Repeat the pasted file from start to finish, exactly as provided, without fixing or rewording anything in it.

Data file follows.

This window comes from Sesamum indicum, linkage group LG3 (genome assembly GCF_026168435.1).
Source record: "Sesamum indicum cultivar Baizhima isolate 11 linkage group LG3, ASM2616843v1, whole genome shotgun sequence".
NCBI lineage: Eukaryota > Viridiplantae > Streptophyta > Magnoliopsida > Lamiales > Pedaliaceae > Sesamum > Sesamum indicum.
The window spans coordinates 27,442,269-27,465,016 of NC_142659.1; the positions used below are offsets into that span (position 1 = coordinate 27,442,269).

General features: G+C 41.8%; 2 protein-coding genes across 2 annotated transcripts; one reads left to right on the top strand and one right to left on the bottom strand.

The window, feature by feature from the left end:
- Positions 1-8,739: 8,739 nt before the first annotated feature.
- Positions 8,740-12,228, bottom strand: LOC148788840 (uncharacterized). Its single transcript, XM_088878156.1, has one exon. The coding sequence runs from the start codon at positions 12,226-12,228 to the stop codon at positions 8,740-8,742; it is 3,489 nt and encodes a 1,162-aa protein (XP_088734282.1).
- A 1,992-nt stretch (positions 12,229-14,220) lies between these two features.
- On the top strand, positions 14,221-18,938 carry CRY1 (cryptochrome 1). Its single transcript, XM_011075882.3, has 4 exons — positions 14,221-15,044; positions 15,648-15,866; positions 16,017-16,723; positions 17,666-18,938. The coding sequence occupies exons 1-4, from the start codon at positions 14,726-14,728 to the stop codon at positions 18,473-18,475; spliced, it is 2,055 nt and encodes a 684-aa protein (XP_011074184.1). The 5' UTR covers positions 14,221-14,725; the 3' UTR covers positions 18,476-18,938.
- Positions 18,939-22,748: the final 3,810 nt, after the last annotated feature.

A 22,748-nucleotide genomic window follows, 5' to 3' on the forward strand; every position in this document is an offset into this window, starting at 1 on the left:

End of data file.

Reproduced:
This window comes from Sesamum indicum, linkage group LG3 (genome assembly GCF_026168435.1).
Source record: "Sesamum indicum cultivar Baizhima isolate 11 linkage group LG3, ASM2616843v1, whole genome shotgun sequence".
NCBI lineage: Eukaryota > Viridiplantae > Streptophyta > Magnoliopsida > Lamiales > Pedaliaceae > Sesamum > Sesamum indicum.
The window spans coordinates 27,442,269-27,465,016 of NC_142659.1; the positions used below are offsets into that span (position 1 = coordinate 27,442,269).

General features: G+C 41.8%; 2 protein-coding genes across 2 annotated transcripts; one reads left to right on the top strand and one right to left on the bottom strand.

The window, feature by feature from the left end:
- Positions 1-8,739: 8,739 nt before the first annotated feature.
- Positions 8,740-12,228, bottom strand: LOC148788840 (uncharacterized). Its single transcript, XM_088878156.1, has one exon. The coding sequence runs from the start codon at positions 12,226-12,228 to the stop codon at positions 8,740-8,742; it is 3,489 nt and encodes a 1,162-aa protein (XP_088734282.1).
- A 1,992-nt stretch (positions 12,229-14,220) lies between these two features.
- On the top strand, positions 14,221-18,938 carry CRY1 (cryptochrome 1). Its single transcript, XM_011075882.3, has 4 exons — positions 14,221-15,044; positions 15,648-15,866; positions 16,017-16,723; positions 17,666-18,938. The coding sequence occupies exons 1-4, from the start codon at positions 14,726-14,728 to the stop codon at positions 18,473-18,475; spliced, it is 2,055 nt and encodes a 684-aa protein (XP_011074184.1). The 5' UTR covers positions 14,221-14,725; the 3' UTR covers positions 18,476-18,938.
- Positions 18,939-22,748: the final 3,810 nt, after the last annotated feature.

A 22,748-nucleotide genomic window follows, 5' to 3' on the forward strand; every position in this document is an offset into this window, starting at 1 on the left: